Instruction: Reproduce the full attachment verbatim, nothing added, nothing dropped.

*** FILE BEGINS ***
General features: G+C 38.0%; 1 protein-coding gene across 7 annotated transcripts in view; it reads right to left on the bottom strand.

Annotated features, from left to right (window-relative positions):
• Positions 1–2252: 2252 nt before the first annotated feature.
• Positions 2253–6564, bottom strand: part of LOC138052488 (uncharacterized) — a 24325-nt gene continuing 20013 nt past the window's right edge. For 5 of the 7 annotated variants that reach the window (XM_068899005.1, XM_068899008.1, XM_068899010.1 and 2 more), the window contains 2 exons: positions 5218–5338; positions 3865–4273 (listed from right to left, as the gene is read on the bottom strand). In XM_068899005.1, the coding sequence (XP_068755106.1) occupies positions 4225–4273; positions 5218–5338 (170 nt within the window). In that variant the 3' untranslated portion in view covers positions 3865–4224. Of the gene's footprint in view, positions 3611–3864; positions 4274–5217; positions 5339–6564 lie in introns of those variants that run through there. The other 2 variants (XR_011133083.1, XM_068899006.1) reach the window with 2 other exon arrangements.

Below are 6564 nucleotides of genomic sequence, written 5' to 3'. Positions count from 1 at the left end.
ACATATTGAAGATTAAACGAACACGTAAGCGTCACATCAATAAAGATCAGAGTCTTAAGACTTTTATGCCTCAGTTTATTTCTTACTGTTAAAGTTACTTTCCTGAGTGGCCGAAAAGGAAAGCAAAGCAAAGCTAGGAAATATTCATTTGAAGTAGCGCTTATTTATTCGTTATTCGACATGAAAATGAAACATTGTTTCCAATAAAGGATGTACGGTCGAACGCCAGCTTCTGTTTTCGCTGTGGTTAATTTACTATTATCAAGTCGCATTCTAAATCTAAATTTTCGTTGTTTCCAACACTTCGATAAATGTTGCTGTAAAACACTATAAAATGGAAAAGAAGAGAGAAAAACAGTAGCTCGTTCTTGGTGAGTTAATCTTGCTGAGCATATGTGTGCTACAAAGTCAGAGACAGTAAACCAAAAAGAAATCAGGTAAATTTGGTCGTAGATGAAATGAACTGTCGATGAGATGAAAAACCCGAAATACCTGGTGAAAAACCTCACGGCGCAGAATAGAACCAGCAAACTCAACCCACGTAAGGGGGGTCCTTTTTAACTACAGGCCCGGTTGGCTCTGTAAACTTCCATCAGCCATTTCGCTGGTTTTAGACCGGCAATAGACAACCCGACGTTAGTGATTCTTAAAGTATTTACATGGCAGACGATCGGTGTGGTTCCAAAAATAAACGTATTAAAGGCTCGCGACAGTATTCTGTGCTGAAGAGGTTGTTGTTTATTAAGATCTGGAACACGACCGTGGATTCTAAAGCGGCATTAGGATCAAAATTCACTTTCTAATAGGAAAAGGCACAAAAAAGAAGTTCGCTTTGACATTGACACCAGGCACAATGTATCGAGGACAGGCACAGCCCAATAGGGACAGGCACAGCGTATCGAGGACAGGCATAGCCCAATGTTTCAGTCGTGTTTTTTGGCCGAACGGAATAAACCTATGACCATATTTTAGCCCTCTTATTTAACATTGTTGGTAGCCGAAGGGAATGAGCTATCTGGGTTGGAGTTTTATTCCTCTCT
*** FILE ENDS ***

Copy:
General features: G+C 38.0%; 1 protein-coding gene across 7 annotated transcripts in view; it reads right to left on the bottom strand.

Annotated features, from left to right (window-relative positions):
• Positions 1–2252: 2252 nt before the first annotated feature.
• Positions 2253–6564, bottom strand: part of LOC138052488 (uncharacterized) — a 24325-nt gene continuing 20013 nt past the window's right edge. For 5 of the 7 annotated variants that reach the window (XM_068899005.1, XM_068899008.1, XM_068899010.1 and 2 more), the window contains 2 exons: positions 5218–5338; positions 3865–4273 (listed from right to left, as the gene is read on the bottom strand). In XM_068899005.1, the coding sequence (XP_068755106.1) occupies positions 4225–4273; positions 5218–5338 (170 nt within the window). In that variant the 3' untranslated portion in view covers positions 3865–4224. Of the gene's footprint in view, positions 3611–3864; positions 4274–5217; positions 5339–6564 lie in introns of those variants that run through there. The other 2 variants (XR_011133083.1, XM_068899006.1) reach the window with 2 other exon arrangements.

Below are 6564 nucleotides of genomic sequence, written 5' to 3'. Positions count from 1 at the left end.
ACATATTGAAGATTAAACGAACACGTAAGCGTCACATCAATAAAGATCAGAGTCTTAAGACTTTTATGCCTCAGTTTATTTCTTACTGTTAAAGTTACTTTCCTGAGTGGCCGAAAAGGAAAGCAAAGCAAAGCTAGGAAATATTCATTTGAAGTAGCGCTTATTTATTCGTTATTCGACATGAAAATGAAACATTGTTTCCAATAAAGGATGTACGGTCGAACGCCAGCTTCTGTTTTCGCTGTGGTTAATTTACTATTATCAAGTCGCATTCTAAATCTAAATTTTCGTTGTTTCCAACACTTCGATAAATGTTGCTGTAAAACACTATAAAATGGAAAAGAAGAGAGAAAAACAGTAGCTCGTTCTTGGTGAGTTAATCTTGCTGAGCATATGTGTGCTACAAAGTCAGAGACAGTAAACCAAAAAGAAATCAGGTAAATTTGGTCGTAGATGAAATGAACTGTCGATGAGATGAAAAACCCGAAATACCTGGTGAAAAACCTCACGGCGCAGAATAGAACCAGCAAACTCAACCCACGTAAGGGGGGTCCTTTTTAACTACAGGCCCGGTTGGCTCTGTAAACTTCCATCAGCCATTTCGCTGGTTTTAGACCGGCAATAGACAACCCGACGTTAGTGATTCTTAAAGTATTTACATGGCAGACGATCGGTGTGGTTCCAAAAATAAACGTATTAAAGGCTCGCGACAGTATTCTGTGCTGAAGAGGTTGTTGTTTATTAAGATCTGGAACACGACCGTGGATTCTAAAGCGGCATTAGGATCAAAATTCACTTTCTAATAGGAAAAGGCACAAAAAAGAAGTTCGCTTTGACATTGACACCAGGCACAATGTATCGAGGACAGGCACAGCCCAATAGGGACAGGCACAGCGTATCGAGGACAGGCATAGCCCAATGTTTCAGTCGTGTTTTTTGGCCGAACGGAATAAACCTATGACCATATTTTAGCCCTCTTATTTAACATTGTTGGTAGCCGAAGGGAATGAGCTATCTGGGTTGGAGTTTTATTCCTCTCT